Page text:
In the past week police in Trinidad arrested and charged two prominent opposition-connected attorneys with malfeasance for links to a scheme that allegedly involved officials of the previous government paying astronomical sums of money to friends and colleagues for legal briefs connected to cases the state was involved with.

Police raided the homes and arrested former Attorney General Anand Ramlogan and former Senator Gerald Ramdeen for their part in a massive conspiracy to defraud the state of millions of dollars through the alleged fees kickback, racketeering scheme. The two were prominent figures in the Indo-dominated United National Congress government, which was booted out of office in 2015.

The state is contending that more than U.S. $200 million in fees for legal briefs during the five-year term of the UNC was part of an elaborate scheme by the AG’s office and close associates to cream off millions from the state by overpaying for services. Both Ranlogan and Ramdeen have vehemently denied the charges but authorities say they have more than enough proof after painstakingly investigating the alleged scheme for more than three years. Trinidad has a population of 1.3 million and is rich in oil and gas. Successive administrations have been plagued by a culture of either corruption by officials or squander mania of public funds.

For the UNC, its leader and former Prime Minister Kamla Persad-Bissessar is arguing that the charges are being deliberately instituted at this time to damage the chances of the UNC in elections due next year. The state says it did not get value for money and boasts that Vincent Nelson, a British attorney of Jamaican heritage who was retained by the UNC on a number of cases, has already been turned whistleblower/main state witness and will unload all he knows when the trial starts in the coming weeks. He is being provided with blanket security to ensure he testifies and will be allowed to leave the island until officials are ready for him.

Widespread and credible allegations of corruption have been cited as the main reason why the UNC lost the elections to the Afro-supported People’s National Movement. The PNM has been taking stick from the populace for some political mistakes and inabilities including difficulty controlling a spiraling murder rate that has so far seen nearly 160 deaths this year, but polls are already showing that it has received a political bump up from the arrests of two men who are widely regarded as incredibly arrogant and cocky.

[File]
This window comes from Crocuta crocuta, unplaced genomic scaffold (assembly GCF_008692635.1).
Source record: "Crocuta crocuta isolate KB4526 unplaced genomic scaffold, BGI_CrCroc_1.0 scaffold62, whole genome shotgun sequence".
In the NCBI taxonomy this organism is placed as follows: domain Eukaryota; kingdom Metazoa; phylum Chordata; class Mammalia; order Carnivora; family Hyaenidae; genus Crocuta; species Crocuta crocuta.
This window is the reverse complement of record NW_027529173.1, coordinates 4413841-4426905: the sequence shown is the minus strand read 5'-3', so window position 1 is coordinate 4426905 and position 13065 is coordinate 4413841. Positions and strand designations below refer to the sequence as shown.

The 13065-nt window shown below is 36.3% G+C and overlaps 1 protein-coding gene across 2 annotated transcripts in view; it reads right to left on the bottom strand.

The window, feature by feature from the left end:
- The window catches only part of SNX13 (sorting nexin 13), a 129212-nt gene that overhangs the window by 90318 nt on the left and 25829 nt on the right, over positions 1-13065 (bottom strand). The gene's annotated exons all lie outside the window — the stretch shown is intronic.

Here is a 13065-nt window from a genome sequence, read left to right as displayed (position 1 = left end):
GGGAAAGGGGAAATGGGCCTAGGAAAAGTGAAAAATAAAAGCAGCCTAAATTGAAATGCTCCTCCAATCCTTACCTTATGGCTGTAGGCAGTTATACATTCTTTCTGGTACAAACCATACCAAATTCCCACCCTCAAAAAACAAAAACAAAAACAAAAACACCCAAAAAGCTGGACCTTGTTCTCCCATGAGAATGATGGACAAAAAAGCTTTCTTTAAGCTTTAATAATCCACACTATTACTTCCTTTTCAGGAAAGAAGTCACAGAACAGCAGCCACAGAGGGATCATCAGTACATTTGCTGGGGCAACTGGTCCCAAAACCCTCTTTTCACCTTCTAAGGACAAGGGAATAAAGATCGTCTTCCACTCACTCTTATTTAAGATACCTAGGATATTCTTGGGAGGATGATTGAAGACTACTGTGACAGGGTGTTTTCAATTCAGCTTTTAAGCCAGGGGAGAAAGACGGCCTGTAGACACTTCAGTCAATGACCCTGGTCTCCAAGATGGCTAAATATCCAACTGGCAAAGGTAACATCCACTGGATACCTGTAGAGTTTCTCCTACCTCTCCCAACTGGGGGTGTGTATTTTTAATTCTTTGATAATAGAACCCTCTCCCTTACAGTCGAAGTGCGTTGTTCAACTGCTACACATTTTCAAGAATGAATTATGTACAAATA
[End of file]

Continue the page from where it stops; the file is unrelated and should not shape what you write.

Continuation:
Investigators say there is evidence that the higher than usual fees for legal briefs were deliberately made to leave enough money to be divided up by those involved. Current Attorney General Faris Al Rawi says investigators and prosecutors will go all the way.

“Due process is required and people will have their say in the respective forum they must,” Al-Rawi told Guardian Media. “The office of the AG has discharged its duty on a host of corruption matters with alacrity and serious complexity. We’ve provided all that we must to the police. What we did is that we did our jobs. We did the respective investigative aspects within the boundaries we have. We referred whatever we had to refer in many matters not just current matters. We’ve referred these matters to the respective authorities. I expect those authorities will be acting with the same degree of anxious alacrity that government acts,” he said.

And in an interesting development when the two appeared in court on Monday, May 6, attorney Pamela Elder asked the court to deal with the cases quickly as star witness Nelson is stricken with prostate cancer and could die anytime soon.

“He is ill so we ask that the matter proceed as soon as possible so if he were to pass on we would have his evidence,” Elder suggested. “The state has said it will be alacritous with this case.” The second hearing is scheduled for June 28.